Funding your PhD

Finding funding is a very important part of applying to do a PhD. It needs more work if your field of study doesn’t attract much funding in general. There were no funded projects anywhere that suited my field of interest and research topic an I had to apply for competitive funding within the University. I am partially funded by the Doctoral college at our university and my Tuition fees are reduced from Overseas to UK/EU rates. Best way to explain is – I am now equivalent to a self-funded home student paying home fees and rent and living expenses.

I’d like to tell you a bit about how I secured this funding, how long it took, and what was expected out of my application. I had to acquire a general understanding of the process of applying for a PhD and attend a few Researcher Development Programme (RDP) workshops by the Doctoral college on how to apply to do a PhD and how to write a funding application. As I had just finished masters at this university, I was able to sign on to these workshops which gave me a good headstart. But this knowledge can quite easily be gathered online. Read my blog from last year to get a general overview of the process of applying to do a PhD here.

Funding opportunities and offers vary largely between fields, universities and funding bodies and their priorities. This is key to your applications and whilst it is always good to have options, it might be difficult to manage writing funding applications for many universities or funding bodies. At our University, The Research Group I wanted to be a part of did not offer funding directly under it – and I know some universities do, but the University’s Doctoral College accepted applications from across all fields and faculties. As an international student, under the Doctoral College Studentship Award (DCSA), I would be eligible to receive either a fee reduction or a 25% discount on international tuition fees. You might also be interested to know, in 2018 they rolled out a new studentship for International students wanting to pursue a doctoral degree in 2019 called the Vice-Chancellor Studentship Award (VCSA). What helped me the most was having an option to apply for DCSA (by ticking a box) on my VCSA application. This way I was applying for two studentships with one application. I was pretty adamant I wanted to stay in Surrey – which might not be the best way to look for a PhD some would say, but I’d argue it helps to know exactly what you want – university, research group, under who, country/place even. Meaning, if I didn’t get to do a PhD here, I would probably have not done one at all.

Funding applications are basically asking you to show that you are capable of conducting research and have thought about it thoroughly. Here’s what I had to write for my VCSA application.

  1. Costs – Providing an estimate of project Costs excluding fees and stipend like consumables and travel for research, conferences etc., and clearly stating how these costs will be met, for example, by applying to travel grants with the conference. And if applying for financial support for materials needed for research, a breakdown of quantities and associated costs.
  2. A lay summary of my project (150 words)
  3. Supervision team and relevance for this study – providing a brief summary of the background and expertise of the supervisors I had identified as suitable for the project (250 words),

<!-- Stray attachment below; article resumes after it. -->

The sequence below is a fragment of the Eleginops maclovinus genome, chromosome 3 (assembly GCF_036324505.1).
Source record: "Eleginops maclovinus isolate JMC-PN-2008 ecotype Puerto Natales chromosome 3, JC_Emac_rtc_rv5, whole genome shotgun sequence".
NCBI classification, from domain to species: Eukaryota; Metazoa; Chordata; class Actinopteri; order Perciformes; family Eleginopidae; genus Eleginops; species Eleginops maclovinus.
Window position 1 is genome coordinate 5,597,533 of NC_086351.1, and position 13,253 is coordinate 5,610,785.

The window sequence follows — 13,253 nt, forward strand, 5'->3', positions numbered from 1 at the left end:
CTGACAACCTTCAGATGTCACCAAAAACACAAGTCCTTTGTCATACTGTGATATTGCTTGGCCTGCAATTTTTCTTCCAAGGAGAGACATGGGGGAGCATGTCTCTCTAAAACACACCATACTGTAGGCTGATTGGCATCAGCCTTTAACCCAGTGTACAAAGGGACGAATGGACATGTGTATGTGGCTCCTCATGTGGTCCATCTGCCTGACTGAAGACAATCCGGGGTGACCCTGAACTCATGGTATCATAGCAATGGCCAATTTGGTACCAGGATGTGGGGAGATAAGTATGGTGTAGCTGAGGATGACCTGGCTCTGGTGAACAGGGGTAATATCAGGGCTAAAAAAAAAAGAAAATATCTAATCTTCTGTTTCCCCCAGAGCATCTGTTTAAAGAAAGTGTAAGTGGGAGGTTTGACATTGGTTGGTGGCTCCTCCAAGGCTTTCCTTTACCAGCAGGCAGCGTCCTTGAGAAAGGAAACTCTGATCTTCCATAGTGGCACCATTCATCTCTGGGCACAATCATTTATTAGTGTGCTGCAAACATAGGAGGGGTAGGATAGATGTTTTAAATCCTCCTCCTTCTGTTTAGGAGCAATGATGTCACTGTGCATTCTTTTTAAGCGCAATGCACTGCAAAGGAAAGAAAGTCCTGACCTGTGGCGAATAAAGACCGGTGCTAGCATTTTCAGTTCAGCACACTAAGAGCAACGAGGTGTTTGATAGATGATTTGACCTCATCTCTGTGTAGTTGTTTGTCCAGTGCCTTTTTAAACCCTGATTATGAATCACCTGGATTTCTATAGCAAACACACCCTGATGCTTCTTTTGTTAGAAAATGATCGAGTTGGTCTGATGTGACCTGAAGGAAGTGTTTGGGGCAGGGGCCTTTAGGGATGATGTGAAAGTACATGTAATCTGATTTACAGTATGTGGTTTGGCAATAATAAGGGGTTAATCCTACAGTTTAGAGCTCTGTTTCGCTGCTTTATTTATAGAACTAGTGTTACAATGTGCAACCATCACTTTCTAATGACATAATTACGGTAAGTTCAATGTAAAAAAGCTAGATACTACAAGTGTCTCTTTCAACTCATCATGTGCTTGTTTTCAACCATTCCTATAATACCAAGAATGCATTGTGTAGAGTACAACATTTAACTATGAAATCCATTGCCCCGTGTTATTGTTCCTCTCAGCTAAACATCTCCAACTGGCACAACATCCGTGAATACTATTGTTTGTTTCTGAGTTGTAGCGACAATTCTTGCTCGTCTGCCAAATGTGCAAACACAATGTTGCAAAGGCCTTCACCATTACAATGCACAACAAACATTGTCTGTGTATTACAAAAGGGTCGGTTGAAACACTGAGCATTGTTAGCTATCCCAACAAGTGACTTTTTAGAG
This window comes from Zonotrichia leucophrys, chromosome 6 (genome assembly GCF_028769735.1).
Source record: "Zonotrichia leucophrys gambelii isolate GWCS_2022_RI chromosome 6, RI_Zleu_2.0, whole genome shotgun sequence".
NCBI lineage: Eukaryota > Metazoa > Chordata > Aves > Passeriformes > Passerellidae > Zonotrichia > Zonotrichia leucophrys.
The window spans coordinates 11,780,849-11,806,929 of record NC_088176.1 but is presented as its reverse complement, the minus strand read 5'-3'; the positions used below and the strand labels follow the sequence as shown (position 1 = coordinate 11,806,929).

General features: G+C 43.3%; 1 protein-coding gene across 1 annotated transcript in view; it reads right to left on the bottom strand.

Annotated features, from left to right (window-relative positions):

4. A personal statement – a very good opportunity to explain how my previous experience had prepared me for doctoral research and this project in particular and also say how it would help with my career plans (250-500 words),
  5. Research proposal – I used this space to detail out the gap in research, study plan and timeline, and anticipated outcomes of my proposed research project (500-1000 wordS).
  6. University Research strategy – This is where you can explain how your proposed research is valuable for the University, Department and Research group but also advance University’s research strategies. This is an important one and might be phrased differently under different universities or funding bodies but they all have it and are usually listed as Research Strategy and Research Themes.
  7. Collaborators – Description and rationale for collaboration with preferably, If I remember it right, not a higher Education Institution. This again ties with university’s research strategies and themes and I reckon they were keen on developing connections with the industry.

A good funding application details out all of these sections thoroughly and coherently. My application and research proposal was built with the help of my supervisors and there were many revisions made and I have to warn it is a time-consuming process. For October 2019 intake, I started working on my funding application by the end of September 2018 – at the end of my masters. Most funding applications have a very early deadline and mine was the first week of January 2019. I heard back in March 2019 and was unsuccessful with my VCSA application as I did not meet the collaborator criteria. This was apparently the case for many applications under FHMS and a second call for applications was announced in May 2019. I was able to tick that box for my next application but was unable to secure the VCSA studentship that covered full overseas tuition and stipend. But I was offered the Fee reduction under DCSA in July 2019 and I was very thrilled!! – if you knew what a massive drop in fees it is. Overall, It took me about 10 months to sort out my fee reduction funding and then get into my Visa processes.

I’d like to emphasise here on the importance of starting early, and basing your preparation for applying on choosing the right or relevant university/research group, supervisory team that supports your research interests and career goals the best. Do not be disheartened if you are unsuccessful the first time as it usually is very competitive, but keep trying! I wish you good luck!